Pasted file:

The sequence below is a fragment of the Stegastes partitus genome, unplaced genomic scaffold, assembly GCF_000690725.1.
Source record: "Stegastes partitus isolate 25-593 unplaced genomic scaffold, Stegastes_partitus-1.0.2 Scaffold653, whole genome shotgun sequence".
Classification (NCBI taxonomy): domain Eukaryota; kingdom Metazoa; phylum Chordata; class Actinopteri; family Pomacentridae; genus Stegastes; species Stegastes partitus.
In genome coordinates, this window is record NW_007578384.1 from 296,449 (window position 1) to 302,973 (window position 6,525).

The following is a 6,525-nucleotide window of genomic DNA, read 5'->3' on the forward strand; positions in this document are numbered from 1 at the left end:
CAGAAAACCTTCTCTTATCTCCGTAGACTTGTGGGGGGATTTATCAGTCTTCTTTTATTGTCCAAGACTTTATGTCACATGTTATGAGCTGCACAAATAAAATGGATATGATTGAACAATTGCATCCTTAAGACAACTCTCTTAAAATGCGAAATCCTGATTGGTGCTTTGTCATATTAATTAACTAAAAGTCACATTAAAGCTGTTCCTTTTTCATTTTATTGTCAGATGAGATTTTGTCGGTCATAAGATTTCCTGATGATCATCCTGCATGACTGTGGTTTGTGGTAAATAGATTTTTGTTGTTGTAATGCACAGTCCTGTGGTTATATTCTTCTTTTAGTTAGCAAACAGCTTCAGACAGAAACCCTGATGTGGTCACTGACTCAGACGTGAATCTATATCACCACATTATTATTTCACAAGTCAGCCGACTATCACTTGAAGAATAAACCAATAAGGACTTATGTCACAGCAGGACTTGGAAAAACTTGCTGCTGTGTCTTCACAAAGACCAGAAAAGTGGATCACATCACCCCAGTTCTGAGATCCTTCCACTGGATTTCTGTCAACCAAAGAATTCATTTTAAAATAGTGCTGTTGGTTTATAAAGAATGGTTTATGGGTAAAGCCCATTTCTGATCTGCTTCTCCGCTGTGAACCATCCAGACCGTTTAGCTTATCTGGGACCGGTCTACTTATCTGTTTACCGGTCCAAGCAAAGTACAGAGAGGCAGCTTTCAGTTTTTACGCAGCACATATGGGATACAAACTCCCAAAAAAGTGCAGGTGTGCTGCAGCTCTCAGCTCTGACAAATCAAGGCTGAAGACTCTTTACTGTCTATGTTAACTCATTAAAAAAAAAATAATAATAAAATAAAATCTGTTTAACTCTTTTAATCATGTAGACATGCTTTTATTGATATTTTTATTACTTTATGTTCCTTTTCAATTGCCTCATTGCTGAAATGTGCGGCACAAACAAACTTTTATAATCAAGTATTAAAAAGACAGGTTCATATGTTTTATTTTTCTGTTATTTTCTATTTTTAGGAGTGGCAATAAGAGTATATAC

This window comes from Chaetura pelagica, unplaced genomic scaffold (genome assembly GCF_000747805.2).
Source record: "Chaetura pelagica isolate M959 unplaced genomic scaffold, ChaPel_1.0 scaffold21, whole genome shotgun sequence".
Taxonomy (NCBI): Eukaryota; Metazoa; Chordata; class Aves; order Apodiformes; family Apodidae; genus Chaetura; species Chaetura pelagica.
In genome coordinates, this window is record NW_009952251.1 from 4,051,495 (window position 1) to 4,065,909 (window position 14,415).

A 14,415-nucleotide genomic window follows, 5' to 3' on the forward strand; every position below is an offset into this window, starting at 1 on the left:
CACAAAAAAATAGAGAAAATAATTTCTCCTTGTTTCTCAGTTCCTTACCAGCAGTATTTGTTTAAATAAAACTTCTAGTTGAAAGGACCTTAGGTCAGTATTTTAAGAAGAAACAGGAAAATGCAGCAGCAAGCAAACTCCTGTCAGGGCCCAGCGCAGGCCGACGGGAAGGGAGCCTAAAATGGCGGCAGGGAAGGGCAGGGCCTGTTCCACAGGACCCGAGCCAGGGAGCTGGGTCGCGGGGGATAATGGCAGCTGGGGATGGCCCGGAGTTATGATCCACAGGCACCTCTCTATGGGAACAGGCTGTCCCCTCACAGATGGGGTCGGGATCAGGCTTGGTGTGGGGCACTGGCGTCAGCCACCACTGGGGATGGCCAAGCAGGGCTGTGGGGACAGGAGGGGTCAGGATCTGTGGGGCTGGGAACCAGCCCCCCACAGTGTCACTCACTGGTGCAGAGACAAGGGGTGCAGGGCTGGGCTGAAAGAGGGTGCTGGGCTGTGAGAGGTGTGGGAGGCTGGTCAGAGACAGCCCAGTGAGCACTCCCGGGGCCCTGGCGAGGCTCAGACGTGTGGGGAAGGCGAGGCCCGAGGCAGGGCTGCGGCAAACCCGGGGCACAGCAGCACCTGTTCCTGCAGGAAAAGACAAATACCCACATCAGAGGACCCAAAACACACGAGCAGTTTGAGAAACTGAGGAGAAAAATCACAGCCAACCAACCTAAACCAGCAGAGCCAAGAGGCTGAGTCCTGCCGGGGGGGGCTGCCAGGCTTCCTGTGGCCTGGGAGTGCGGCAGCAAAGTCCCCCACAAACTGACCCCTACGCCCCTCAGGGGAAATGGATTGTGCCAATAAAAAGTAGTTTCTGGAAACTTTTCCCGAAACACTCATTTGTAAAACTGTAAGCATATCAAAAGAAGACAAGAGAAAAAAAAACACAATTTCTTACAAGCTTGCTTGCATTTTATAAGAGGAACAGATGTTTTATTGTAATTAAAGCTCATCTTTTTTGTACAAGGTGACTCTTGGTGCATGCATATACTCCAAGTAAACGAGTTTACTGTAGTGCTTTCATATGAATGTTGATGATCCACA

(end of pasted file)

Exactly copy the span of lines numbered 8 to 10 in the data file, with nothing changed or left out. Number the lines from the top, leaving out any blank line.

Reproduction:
Source record: "Chaetura pelagica isolate M959 unplaced genomic scaffold, ChaPel_1.0 scaffold21, whole genome shotgun sequence".
Taxonomy (NCBI): Eukaryota; Metazoa; Chordata; class Aves; order Apodiformes; family Apodidae; genus Chaetura; species Chaetura pelagica.
In genome coordinates, this window is record NW_009952251.1 from 4,051,495 (window position 1) to 4,065,909 (window position 14,415).